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Australian Centre for Photography
(Accessed: 17 May 2012)
At the height of the Profumo Affair in 1963, Keeler sat for a portrait that became famous. The photoshoot, at a studio on the first floor of Peter Cook's Establishment Club, with Lewis Morley was to promote a proposed film, The Keeler Affair, that was only distributed outside Britain. Keeler had previously signed a contract which required her to pose nude for publicity photos but was reluctant. The film producers insisted so Morley persuaded Keeler to sit astride a plywood chair so that whilst technically she would be nude, the back of the chair would obscure most of her body.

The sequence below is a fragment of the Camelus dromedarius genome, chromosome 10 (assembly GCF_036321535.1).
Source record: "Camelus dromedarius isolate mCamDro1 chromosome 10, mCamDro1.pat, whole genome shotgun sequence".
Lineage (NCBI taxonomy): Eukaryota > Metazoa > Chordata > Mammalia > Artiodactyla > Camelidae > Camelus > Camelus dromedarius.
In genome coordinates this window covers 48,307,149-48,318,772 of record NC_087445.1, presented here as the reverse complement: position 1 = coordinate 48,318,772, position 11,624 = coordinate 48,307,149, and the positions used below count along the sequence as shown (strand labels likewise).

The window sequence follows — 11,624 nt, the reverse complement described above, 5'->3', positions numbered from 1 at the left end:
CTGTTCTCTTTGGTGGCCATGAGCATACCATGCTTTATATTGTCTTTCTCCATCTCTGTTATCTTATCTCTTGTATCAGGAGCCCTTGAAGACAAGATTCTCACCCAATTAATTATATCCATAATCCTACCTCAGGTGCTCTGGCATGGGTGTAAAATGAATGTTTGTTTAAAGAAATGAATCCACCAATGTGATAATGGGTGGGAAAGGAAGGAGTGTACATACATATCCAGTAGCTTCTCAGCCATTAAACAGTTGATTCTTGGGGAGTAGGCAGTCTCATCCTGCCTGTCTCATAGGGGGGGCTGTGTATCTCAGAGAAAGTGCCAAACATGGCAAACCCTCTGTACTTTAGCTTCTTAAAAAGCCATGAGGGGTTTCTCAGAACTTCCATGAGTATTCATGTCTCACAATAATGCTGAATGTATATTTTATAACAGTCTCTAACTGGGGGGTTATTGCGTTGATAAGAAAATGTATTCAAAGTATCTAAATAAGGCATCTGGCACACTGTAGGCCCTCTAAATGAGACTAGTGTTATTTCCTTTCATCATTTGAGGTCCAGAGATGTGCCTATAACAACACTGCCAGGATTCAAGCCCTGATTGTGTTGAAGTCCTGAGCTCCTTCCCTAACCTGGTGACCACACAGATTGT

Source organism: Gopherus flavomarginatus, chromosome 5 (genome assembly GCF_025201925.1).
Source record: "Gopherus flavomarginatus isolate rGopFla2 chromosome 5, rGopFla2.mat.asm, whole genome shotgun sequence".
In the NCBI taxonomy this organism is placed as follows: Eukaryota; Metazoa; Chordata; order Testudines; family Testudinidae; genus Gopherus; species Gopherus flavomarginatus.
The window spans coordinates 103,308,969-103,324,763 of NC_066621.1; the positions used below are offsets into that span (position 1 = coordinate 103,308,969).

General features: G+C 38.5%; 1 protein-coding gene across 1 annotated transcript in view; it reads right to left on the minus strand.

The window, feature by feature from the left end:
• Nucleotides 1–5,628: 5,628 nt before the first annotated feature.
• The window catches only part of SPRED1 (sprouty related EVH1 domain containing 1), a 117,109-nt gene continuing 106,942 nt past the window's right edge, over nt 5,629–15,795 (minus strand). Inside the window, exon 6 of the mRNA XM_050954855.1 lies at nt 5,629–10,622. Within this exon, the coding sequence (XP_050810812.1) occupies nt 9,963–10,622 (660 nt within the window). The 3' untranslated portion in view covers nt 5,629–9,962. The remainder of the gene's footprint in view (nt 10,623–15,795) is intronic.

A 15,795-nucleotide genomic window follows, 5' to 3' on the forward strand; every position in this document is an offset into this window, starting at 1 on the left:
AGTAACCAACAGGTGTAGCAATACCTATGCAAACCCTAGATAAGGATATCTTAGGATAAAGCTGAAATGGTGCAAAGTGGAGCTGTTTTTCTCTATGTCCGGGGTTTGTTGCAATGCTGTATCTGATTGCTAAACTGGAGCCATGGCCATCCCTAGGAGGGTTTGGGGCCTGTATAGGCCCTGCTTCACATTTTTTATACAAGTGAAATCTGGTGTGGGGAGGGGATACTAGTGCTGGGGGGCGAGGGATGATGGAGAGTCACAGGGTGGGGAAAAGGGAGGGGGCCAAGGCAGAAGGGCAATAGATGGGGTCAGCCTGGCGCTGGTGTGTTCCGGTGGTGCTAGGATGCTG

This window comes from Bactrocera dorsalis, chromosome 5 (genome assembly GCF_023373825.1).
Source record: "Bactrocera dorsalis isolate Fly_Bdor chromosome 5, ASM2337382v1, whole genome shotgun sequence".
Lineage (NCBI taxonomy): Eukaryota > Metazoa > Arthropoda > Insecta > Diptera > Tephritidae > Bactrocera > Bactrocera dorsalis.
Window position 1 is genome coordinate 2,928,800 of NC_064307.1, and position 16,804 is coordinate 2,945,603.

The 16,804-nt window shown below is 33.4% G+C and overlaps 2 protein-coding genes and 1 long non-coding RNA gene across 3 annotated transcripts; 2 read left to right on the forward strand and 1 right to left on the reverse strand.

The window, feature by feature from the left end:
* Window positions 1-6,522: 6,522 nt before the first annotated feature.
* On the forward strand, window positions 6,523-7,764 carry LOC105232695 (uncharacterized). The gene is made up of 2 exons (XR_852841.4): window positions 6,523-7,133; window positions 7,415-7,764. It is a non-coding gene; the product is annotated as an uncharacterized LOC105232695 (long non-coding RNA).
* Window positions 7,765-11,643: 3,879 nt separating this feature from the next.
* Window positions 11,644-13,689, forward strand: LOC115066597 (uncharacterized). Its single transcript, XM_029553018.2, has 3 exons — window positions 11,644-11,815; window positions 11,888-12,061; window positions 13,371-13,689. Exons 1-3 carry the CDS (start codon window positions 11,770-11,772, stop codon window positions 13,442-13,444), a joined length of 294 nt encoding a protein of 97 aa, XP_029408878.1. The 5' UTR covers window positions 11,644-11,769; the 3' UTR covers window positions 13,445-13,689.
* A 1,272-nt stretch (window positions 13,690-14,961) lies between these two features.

At the time, Morley and Keeler were already famous, but the photo propelled the Arne Jacobsen model 3107 chair to stardom. However, the actual chair used was an imitation, with a hand-hold aperture cut out of the back to avoid making it an exact and infringing copy.